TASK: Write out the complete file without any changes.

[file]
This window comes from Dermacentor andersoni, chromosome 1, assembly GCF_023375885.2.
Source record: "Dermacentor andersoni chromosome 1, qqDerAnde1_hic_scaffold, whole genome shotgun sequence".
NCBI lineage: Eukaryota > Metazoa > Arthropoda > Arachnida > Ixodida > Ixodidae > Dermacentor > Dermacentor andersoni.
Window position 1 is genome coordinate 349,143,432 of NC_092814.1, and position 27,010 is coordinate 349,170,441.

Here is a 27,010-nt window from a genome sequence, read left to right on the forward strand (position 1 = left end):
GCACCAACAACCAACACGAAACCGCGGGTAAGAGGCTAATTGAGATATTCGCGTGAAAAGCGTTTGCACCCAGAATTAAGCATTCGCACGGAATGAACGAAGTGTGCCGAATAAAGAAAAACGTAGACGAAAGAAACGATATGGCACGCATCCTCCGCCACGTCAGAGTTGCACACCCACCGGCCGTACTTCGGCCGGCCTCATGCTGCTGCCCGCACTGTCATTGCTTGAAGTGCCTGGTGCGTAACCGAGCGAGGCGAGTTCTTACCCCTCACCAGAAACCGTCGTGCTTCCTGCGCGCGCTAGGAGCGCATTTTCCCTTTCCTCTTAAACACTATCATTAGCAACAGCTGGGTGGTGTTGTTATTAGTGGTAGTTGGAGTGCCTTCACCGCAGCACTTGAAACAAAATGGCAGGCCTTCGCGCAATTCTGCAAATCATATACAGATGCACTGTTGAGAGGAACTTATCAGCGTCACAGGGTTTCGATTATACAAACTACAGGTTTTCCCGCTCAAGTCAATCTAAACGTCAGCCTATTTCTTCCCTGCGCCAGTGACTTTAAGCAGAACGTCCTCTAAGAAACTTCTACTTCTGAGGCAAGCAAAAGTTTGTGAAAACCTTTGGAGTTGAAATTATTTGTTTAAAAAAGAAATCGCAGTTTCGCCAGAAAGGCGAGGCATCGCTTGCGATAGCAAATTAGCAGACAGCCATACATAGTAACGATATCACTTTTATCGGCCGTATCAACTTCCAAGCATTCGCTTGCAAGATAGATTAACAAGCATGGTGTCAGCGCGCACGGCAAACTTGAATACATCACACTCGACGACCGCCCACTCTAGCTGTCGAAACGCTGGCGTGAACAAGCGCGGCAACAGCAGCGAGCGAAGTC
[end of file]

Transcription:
This window comes from Dermacentor andersoni, chromosome 1, assembly GCF_023375885.2.
Source record: "Dermacentor andersoni chromosome 1, qqDerAnde1_hic_scaffold, whole genome shotgun sequence".
NCBI lineage: Eukaryota > Metazoa > Arthropoda > Arachnida > Ixodida > Ixodidae > Dermacentor > Dermacentor andersoni.
Window position 1 is genome coordinate 349,143,432 of NC_092814.1, and position 27,010 is coordinate 349,170,441.

Here is a 27,010-nt window from a genome sequence, read left to right on the forward strand (position 1 = left end):
GCACCAACAACCAACACGAAACCGCGGGTAAGAGGCTAATTGAGATATTCGCGTGAAAAGCGTTTGCACCCAGAATTAAGCATTCGCACGGAATGAACGAAGTGTGCCGAATAAAGAAAAACGTAGACGAAAGAAACGATATGGCACGCATCCTCCGCCACGTCAGAGTTGCACACCCACCGGCCGTACTTCGGCCGGCCTCATGCTGCTGCCCGCACTGTCATTGCTTGAAGTGCCTGGTGCGTAACCGAGCGAGGCGAGTTCTTACCCCTCACCAGAAACCGTCGTGCTTCCTGCGCGCGCTAGGAGCGCATTTTCCCTTTCCTCTTAAACACTATCATTAGCAACAGCTGGGTGGTGTTGTTATTAGTGGTAGTTGGAGTGCCTTCACCGCAGCACTTGAAACAAAATGGCAGGCCTTCGCGCAATTCTGCAAATCATATACAGATGCACTGTTGAGAGGAACTTATCAGCGTCACAGGGTTTCGATTATACAAACTACAGGTTTTCCCGCTCAAGTCAATCTAAACGTCAGCCTATTTCTTCCCTGCGCCAGTGACTTTAAGCAGAACGTCCTCTAAGAAACTTCTACTTCTGAGGCAAGCAAAAGTTTGTGAAAACCTTTGGAGTTGAAATTATTTGTTTAAAAAAGAAATCGCAGTTTCGCCAGAAAGGCGAGGCATCGCTTGCGATAGCAAATTAGCAGACAGCCATACATAGTAACGATATCACTTTTATCGGCCGTATCAACTTCCAAGCATTCGCTTGCAAGATAGATTAACAAGCATGGTGTCAGCGCGCACGGCAAACTTGAATACATCACACTCGACGACCGCCCACTCTAGCTGTCGAAACGCTGGCGTGAACAAGCGCGGCAACAGCAGCGAGCGAAGTC